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Mexico's search for missing students turn up 60 graves, 129 bodies

The search for 43 missing college students in the southern state of Guerrero has turned up at least 60 clandestine graves and 129 bodies over the last 10 months, Mexico's attorney general's office says.

Authorities believe 43 students turned over to cartel, murdered and remains incinerated

A demonstrator, with a 4 and a 3 written on the palm of her hands, takes part in a march to mark the ten-month anniversary of the Ayotzinapa students' disappearance, in Mexico City, Mexico, July 26, 2015. (Reuters)

The search for 43 missing college students in the southern state of Guerrero has turned up at least 60 clandestine graves and 129 bodies over the last 10 months, Mexico's attorney general's office says.

None of the remains has been connected to the youths who disappeared after a clash with police in the city of Iguala on Sept. 26, and authorities do not believe any will be. Prosecutors say the students were turned over to a drug gang that killed them and incinerated their bodies in a case that has put attention on the huge number of people who have gone missing in Guerrero and other Mexican states where drug violence is widespread.

The number of bodies and graves found from October to May could possibly be higher than in its report, the attorney general's office said, because its response to a freedom of information request from The Associated Press covers only those instances in which its mass grave specialists got involved.

Federal authorities began turning up unmarked graves after beginning an investigation into the disappearance of the 43 young men following the confrontation between students and police that resulted in six confirmed deaths in Iguala, a municipality of 120,000 people 200 kilometres south of Mexico City.

More than 20,000 people are listed as missing across Mexico, and there are many "disappeared" in Guerrero, a state that is a major opium producer and the battleground among several cartels warring over territory and drug smuggling routes. The government has said there is no evidence the 43 students were involved in the drug trade, but says they were mistaken for a rival gang.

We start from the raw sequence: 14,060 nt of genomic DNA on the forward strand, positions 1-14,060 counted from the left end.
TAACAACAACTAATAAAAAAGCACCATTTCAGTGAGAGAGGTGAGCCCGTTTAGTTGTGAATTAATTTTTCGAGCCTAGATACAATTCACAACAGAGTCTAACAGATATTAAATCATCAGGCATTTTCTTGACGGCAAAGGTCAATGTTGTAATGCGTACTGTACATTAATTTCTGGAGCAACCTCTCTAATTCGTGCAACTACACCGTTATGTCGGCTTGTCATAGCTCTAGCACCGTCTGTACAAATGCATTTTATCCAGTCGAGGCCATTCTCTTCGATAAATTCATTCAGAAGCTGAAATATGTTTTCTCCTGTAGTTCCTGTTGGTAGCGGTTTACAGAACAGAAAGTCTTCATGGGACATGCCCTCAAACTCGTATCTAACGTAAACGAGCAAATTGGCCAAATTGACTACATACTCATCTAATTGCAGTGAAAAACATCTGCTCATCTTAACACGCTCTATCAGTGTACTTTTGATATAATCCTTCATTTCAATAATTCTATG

Many people are questioning the government's version of happened to the students, including parents and the National Human Rights Commission, which last week issued a report outlining at least 30 omissions in the investigation that would help determine the youths' fate. Some were very basic investigation procedures that were never performed.

On Sunday, a few hundred people led by parents of the missing youths marched in Mexico City to call for justice in the case. Demonstrations have been held on the 26th of each month since the incident.

Of the 129 remains found in the graves, 92 were men, 20 women and the rest are undetermined, according to the information released by the attorney general's office. Authorities listed only 16 of the remains as identified as of July 13.

Corrections

  • An earlier version of this story said 112 of the bodies discovered during a search for missing students in Mexico were male. In fact, 92 of the bodies were found to be male.
    Jul 27, 2015 7:32 PM ET

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